Politics & Media

Obama on the Ropes: Can He Still Be Brilliant?

The President isn’t facing mutiny from most of media, Congressional and academic acolytes after a rough two weeks, but he’s faced with an enormous political mess to clean up.

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Barack Obama often works, campaigns and governs at a frenetic pace, but his activity in the past 10 days is something to behold, as he’s all over the map, both literally and figuratively. He (and his advisers) failed to grasp the strength of Republican Scott Brown’s nationalized senate campaign in Massachusetts, and showing up in that state on behalf of Martha Coakley just two days before the election is undoubtedly a trip Obama now regrets. So, with his fellow Democrats in full-blown meltdown after Brown’s decisive victory on Jan. 19, Obama took to the road again, sending out mixed, if rhetorically potent, messages in Rust Belt locations devastated by the still-anemic economy.

At times, as in Elyria, Ohio, last Friday, he’d defend his sputtering health care bill, pledging its passage (“[S]o long as I have breath in me.”), even as polls show that Americans don’t rate that reform as a pressing issue and his Congressional allies have all but given up on the scurrilously pork-laden legislation. Then, in the following series of breaths, he railed against Wall Street and the bailed-out big banks, trying (and partially succeeding) to capitalize on the populist outrage against anyone in the financial sector who has the audacity to make a lot of money.

You’d have thought the President, just by looking at him on the tube, was the first cousin of a militant tea-bagger.

Yet while ultra-liberal senators Barbara Boxer and Russell Feingold made a splash by calling for the ouster of Federal Reserve chairman Ben Bernanke (a sudden development that, in the unlikely event it happens, threatens to reignite the financial panic from the fall of ’08) Obama and the White House voiced its strong support for the startled Bernanke. That would seem to put Obama in a contradictory position; on the one hand he’s pillorying the big bad banks—too big to fail but not too big to bop—for a quick snort of public approval; on the other, he’s sticking by Bernanke and, for now, Treasury Secretary Tim Geithner, since if he threw them under the bus it would be an admission he backed the wrong horses last year to prop up the economy.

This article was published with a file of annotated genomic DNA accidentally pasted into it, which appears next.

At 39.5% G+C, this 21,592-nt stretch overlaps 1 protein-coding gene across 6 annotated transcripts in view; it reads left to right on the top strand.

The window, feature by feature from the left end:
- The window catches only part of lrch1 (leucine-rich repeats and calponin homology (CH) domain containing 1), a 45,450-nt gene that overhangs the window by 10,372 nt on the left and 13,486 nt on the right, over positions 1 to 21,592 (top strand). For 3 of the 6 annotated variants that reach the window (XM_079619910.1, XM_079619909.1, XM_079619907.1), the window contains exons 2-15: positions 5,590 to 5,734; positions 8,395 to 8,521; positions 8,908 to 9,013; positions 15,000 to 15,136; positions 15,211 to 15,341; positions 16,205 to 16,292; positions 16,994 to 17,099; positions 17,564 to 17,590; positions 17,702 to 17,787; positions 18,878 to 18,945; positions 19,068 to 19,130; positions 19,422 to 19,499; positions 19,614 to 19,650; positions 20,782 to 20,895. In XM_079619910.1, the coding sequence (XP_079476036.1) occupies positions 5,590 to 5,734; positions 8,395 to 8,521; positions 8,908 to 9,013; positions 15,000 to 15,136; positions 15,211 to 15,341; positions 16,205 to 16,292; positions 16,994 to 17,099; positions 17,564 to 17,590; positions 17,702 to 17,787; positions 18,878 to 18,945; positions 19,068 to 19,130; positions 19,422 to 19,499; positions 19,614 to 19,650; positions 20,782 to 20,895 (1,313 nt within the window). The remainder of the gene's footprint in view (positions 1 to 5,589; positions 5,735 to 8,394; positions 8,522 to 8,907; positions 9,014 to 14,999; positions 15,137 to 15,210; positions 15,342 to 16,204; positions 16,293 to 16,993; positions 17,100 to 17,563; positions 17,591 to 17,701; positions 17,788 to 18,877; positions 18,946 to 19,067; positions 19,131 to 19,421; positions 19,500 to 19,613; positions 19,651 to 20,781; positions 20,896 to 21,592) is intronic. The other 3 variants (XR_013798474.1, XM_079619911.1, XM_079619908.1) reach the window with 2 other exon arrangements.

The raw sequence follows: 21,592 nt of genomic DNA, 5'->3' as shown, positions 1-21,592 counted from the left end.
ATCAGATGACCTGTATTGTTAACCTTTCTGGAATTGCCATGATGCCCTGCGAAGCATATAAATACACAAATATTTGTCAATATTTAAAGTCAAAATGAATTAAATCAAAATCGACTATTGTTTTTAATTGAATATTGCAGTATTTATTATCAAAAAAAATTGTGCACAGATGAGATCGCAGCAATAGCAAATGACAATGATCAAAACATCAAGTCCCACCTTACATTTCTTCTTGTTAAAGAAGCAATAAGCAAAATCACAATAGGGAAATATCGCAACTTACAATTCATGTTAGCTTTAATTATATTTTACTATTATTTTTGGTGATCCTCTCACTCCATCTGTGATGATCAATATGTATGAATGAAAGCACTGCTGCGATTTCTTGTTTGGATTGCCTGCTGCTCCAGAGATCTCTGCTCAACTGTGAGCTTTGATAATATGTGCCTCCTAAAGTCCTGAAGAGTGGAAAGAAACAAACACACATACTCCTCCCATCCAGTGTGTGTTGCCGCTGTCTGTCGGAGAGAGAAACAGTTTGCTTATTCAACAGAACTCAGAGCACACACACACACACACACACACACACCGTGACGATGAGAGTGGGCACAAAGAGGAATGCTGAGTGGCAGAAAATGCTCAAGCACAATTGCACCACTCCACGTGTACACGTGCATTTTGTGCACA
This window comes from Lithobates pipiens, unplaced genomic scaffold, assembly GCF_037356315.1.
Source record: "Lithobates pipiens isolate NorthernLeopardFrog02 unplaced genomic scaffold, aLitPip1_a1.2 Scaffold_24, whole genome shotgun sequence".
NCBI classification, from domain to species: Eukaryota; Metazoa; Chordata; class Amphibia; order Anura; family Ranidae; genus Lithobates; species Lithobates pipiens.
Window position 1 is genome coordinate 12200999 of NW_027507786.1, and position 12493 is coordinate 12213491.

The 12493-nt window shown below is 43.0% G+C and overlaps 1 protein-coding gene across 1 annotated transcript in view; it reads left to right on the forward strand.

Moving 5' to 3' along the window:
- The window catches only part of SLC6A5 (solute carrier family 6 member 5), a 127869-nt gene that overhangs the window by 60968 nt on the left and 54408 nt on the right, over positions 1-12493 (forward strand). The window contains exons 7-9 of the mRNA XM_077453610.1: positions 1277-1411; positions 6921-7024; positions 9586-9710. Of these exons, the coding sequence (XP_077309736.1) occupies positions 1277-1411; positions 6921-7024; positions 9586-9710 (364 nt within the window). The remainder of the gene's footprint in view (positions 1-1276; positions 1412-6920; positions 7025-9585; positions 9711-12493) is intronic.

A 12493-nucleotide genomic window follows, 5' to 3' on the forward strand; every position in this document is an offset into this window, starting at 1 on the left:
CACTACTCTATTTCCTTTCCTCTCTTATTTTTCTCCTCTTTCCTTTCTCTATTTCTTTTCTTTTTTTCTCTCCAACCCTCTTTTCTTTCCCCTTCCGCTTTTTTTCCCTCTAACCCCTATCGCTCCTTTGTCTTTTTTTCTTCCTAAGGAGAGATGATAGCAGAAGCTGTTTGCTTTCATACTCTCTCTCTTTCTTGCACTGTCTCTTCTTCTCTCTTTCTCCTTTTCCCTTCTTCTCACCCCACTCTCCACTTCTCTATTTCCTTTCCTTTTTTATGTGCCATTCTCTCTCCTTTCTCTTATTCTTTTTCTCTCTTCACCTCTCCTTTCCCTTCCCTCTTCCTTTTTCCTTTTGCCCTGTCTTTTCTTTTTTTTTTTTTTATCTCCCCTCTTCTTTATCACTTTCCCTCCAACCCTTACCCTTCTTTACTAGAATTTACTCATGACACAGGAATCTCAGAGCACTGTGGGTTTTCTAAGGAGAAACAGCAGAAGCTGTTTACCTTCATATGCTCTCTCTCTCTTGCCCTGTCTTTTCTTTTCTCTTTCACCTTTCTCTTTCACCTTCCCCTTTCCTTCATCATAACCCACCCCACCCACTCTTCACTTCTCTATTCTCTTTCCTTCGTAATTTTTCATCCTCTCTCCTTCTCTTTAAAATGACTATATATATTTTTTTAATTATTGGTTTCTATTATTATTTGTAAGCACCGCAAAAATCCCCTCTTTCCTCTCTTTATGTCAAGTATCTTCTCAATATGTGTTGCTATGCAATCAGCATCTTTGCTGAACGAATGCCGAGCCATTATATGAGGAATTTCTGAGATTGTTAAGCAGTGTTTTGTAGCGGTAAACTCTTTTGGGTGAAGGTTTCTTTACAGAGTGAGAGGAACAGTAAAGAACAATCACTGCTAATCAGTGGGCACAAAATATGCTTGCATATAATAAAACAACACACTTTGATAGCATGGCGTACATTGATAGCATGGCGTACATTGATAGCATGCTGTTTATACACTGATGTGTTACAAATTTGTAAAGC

It was especially comical to see the wealthy Boxer claim, “It is time for Main Street to have a champion at the Fed,” not acknowledging, naturally, that she faces an unexpectedly difficult reelection campaign in California this November for a seat she’s assumed was her birthright. Warren Buffett, the revered billionaire iconoclast, who’s no friend to the GOP, said on CNBC last week that if Bernanke gets iced, “Well, just tell me a day ahead of time, so I can sell some stocks.” Other investors were quicker to pull the trigger last week, sending the Dow Jones Industrial Average to its worst one-week lost in almost a year.

As written in this space not quite two months ago, Slate’s “Big Idea” thinker Jacob Weisberg jumped the gun on assessing Obama’s first year in office. Weisberg may have been the first to issue a report card on the President, but his conclusion that Obama’s initial 365 days at the White House would be remembered by historians as rivaling FDR’s certainly doesn’t look so smart today. One can be thankful for small favors: the Obama/FDR/JFK trilogy has all but disappeared from the mainstream media, as reporters, pundits and editorialists have moved on to the more current, and juicier, story of what even six months ago was inconceivable: the self-destruction of this political cycle’s Democratic Party. Granted, the landscape in Washington may reverse itself again in a short period of time, but for now all those Democrats who won elected office in ’06 and ’08 are scared stiff that after the midterms they’ll be in agreement with most Americans that the economy is by far the most pressing issue Obama must tackle.

It’s fascinating to read the reactions of the men and women in the media who just a year ago, besotted by Obama’s decisive victory, heralded a new dawn in the nation’s capital. There are three different camps right now and they bear little resemblance.